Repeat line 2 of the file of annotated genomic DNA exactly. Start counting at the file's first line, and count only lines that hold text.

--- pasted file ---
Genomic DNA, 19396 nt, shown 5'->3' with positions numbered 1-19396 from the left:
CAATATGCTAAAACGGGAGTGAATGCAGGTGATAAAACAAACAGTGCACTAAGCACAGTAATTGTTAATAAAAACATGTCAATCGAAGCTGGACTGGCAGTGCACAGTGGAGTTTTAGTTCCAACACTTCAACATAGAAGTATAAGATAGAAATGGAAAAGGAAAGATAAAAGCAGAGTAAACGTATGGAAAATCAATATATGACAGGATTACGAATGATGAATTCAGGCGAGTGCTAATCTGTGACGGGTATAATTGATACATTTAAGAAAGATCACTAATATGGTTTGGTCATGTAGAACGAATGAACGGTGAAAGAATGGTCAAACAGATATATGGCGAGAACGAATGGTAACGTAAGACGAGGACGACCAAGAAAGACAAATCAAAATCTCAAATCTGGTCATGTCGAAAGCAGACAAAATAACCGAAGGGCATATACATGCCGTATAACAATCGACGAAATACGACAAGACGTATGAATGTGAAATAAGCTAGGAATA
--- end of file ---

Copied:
CAATATGCTAAAACGGGAGTGAATGCAGGTGATAAAACAAACAGTGCACTAAGCACAGTAATTGTTAATAAAAACATGTCAATCGAAGCTGGACTGGCAGTGCACAGTGGAGTTTTAGTTCCAACACTTCAACATAGAAGTATAAGATAGAAATGGAAAAGGAAAGATAAAAGCAGAGTAAACGTATGGAAAATCAATATATGACAGGATTACGAATGATGAATTCAGGCGAGTGCTAATCTGTGACGGGTATAATTGATACATTTAAGAAAGATCACTAATATGGTTTGGTCATGTAGAACGAATGAACGGTGAAAGAATGGTCAAACAGATATATGGCGAGAACGAATGGTAACGTAAGACGAGGACGACCAAGAAAGACAAATCAAAATCTCAAATCTGGTCATGTCGAAAGCAGACAAAATAACCGAAGGGCATATACATGCCGTATAACAATCGACGAAATACGACAAGACGTATGAATGTGAAATAAGCTAGGAATA